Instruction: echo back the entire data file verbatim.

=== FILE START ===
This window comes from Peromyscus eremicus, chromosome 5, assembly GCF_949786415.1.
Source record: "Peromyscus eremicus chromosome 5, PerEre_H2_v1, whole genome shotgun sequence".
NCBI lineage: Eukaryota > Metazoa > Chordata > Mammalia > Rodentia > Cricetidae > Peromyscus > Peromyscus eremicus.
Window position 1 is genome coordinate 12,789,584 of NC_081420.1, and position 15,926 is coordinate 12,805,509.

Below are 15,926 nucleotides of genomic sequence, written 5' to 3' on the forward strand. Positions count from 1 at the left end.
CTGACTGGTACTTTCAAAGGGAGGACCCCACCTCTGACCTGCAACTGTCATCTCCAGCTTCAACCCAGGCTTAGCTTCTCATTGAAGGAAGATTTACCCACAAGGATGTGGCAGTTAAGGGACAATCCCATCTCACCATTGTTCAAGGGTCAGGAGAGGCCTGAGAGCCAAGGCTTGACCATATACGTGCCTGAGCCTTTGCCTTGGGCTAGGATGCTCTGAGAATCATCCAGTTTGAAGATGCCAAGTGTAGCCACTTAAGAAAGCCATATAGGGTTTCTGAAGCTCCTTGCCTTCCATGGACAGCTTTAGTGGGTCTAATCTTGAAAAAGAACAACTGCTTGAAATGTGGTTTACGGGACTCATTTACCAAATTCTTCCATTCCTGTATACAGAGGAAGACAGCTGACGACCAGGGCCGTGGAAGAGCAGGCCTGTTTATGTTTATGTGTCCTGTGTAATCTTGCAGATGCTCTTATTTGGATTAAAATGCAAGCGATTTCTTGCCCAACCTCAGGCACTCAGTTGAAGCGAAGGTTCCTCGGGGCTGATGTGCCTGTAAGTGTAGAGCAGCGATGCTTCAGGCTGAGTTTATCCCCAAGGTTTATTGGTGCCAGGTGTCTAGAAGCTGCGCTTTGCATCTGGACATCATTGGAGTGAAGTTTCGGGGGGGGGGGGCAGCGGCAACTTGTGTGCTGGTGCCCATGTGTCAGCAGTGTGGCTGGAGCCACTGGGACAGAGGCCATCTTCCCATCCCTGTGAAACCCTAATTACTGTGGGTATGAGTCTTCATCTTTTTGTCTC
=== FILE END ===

This window comes from Peromyscus eremicus, chromosome 5, assembly GCF_949786415.1.
Source record: "Peromyscus eremicus chromosome 5, PerEre_H2_v1, whole genome shotgun sequence".
NCBI lineage: Eukaryota > Metazoa > Chordata > Mammalia > Rodentia > Cricetidae > Peromyscus > Peromyscus eremicus.
Window position 1 is genome coordinate 12,789,584 of NC_081420.1, and position 15,926 is coordinate 12,805,509.

Below are 15,926 nucleotides of genomic sequence, written 5' to 3' on the forward strand. Positions count from 1 at the left end.
CTGACTGGTACTTTCAAAGGGAGGACCCCACCTCTGACCTGCAACTGTCATCTCCAGCTTCAACCCAGGCTTAGCTTCTCATTGAAGGAAGATTTACCCACAAGGATGTGGCAGTTAAGGGACAATCCCATCTCACCATTGTTCAAGGGTCAGGAGAGGCCTGAGAGCCAAGGCTTGACCATATACGTGCCTGAGCCTTTGCCTTGGGCTAGGATGCTCTGAGAATCATCCAGTTTGAAGATGCCAAGTGTAGCCACTTAAGAAAGCCATATAGGGTTTCTGAAGCTCCTTGCCTTCCATGGACAGCTTTAGTGGGTCTAATCTTGAAAAAGAACAACTGCTTGAAATGTGGTTTACGGGACTCATTTACCAAATTCTTCCATTCCTGTATACAGAGGAAGACAGCTGACGACCAGGGCCGTGGAAGAGCAGGCCTGTTTATGTTTATGTGTCCTGTGTAATCTTGCAGATGCTCTTATTTGGATTAAAATGCAAGCGATTTCTTGCCCAACCTCAGGCACTCAGTTGAAGCGAAGGTTCCTCGGGGCTGATGTGCCTGTAAGTGTAGAGCAGCGATGCTTCAGGCTGAGTTTATCCCCAAGGTTTATTGGTGCCAGGTGTCTAGAAGCTGCGCTTTGCATCTGGACATCATTGGAGTGAAGTTTCGGGGGGGGGGGGCAGCGGCAACTTGTGTGCTGGTGCCCATGTGTCAGCAGTGTGGCTGGAGCCACTGGGACAGAGGCCATCTTCCCATCCCTGTGAAACCCTAATTACTGTGGGTATGAGTCTTCATCTTTTTGTCTC